Hornung also threw for five touchdowns in his career, completing 24-of-55 passes.

Best known for his short-yardage skills, He won the league’s MVP award twice, was named an all-pro and to the Pro Bowl twice and is also just one of five to win both the Heisman and NFL MVP.  Near the conclusion of his career in 1965, Hornung scored five touchdowns in a single game against the Baltimore Colts.

Other notable records held by Hornung include the most games with 30-plus points – 2; most with 25-plus points – 3; and most games with 13 points in a season – seven.

Though his number is not one that has been retired by the Packers, it was “unofficially” retired in 1990 by the team. The last player to have worn the number was Don Majkowski, but he later changed his number to 7 after the public outcry.

Herb Adderley returns an interception against the Philadelphia Eagles. photograph

1. Herb Adderley – Adderley was selected 12th overall in the 1961 NFL Draft, but was also selected 13th overall by the New York Titans of the American Football League.

He played nine years with the Green Bay Packers and three years with the Dallas Cowboys, winning a combined three Super Bowl championships between the two teams. However, when you also figure in the other championships by the Green Bay Packers, you can add two more, making him a six-time world champion.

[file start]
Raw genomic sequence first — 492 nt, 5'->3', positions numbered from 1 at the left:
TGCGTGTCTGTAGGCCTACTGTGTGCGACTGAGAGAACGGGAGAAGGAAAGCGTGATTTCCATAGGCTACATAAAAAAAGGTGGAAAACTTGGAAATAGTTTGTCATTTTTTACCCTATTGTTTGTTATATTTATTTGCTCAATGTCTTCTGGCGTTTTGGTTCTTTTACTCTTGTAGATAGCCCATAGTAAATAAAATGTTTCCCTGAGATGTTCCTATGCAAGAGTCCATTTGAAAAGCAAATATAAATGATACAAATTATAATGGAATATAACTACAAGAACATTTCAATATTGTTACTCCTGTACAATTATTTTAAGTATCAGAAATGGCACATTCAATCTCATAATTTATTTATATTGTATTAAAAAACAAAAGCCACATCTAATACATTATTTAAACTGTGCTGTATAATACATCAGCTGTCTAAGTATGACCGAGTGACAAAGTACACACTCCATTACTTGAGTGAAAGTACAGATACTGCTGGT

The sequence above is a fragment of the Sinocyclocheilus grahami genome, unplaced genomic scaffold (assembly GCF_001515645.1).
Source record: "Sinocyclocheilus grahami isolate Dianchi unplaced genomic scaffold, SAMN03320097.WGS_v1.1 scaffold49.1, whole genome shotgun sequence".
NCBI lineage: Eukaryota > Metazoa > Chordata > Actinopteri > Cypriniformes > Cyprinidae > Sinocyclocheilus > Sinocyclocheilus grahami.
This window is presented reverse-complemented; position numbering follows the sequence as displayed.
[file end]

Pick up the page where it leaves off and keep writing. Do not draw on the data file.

Adderley was once asked about the championships and was quoted as saying about the Cowboys rings he achieved … “I’m the only man with a Dallas Cowboys Super Bowl ring who doesn’t wear it. I’m a Green Bay Packer.”

He was drafted out of Michigan State as a halfback, but was switched to defensive back because the Packers already had the duo of Jim Taylor and Paul Hornung in the backfield.

Always the Packer, Herb Adderley paid a visit to Lambeau Field in December 2012.

Raymond T. Rivard photograph

During his nine seasons in Green Bay, Adderley was as instinctive of a defensive player that has ever played cornerback. He used what he learned as an offensive player to his advantage, intercepting 39 passes as a Packer, returning three for touchdowns in a single season and tying Darren Sharper for the franchise record of seven interceptions returned for touchdowns in a career.

One of Adderley’s most memorable came in Super Bowl II when he intercepted a Darryl Lamonica fourth quarter pass and returned it for a touchdown to put the championship game away for Green Bay.

During his entire career, Adderley intercepted 48 passes, returning them 1,046 yards and seven touchdowns.

He is a member of both the Green Bay Packers and Pro Football halls of fame, a six-time world champion, five-time Pro Bowl selection, four-time first team All-Pro selection, three-time second team All-Pro selection, and was voted to the 1960s All-Decade Team.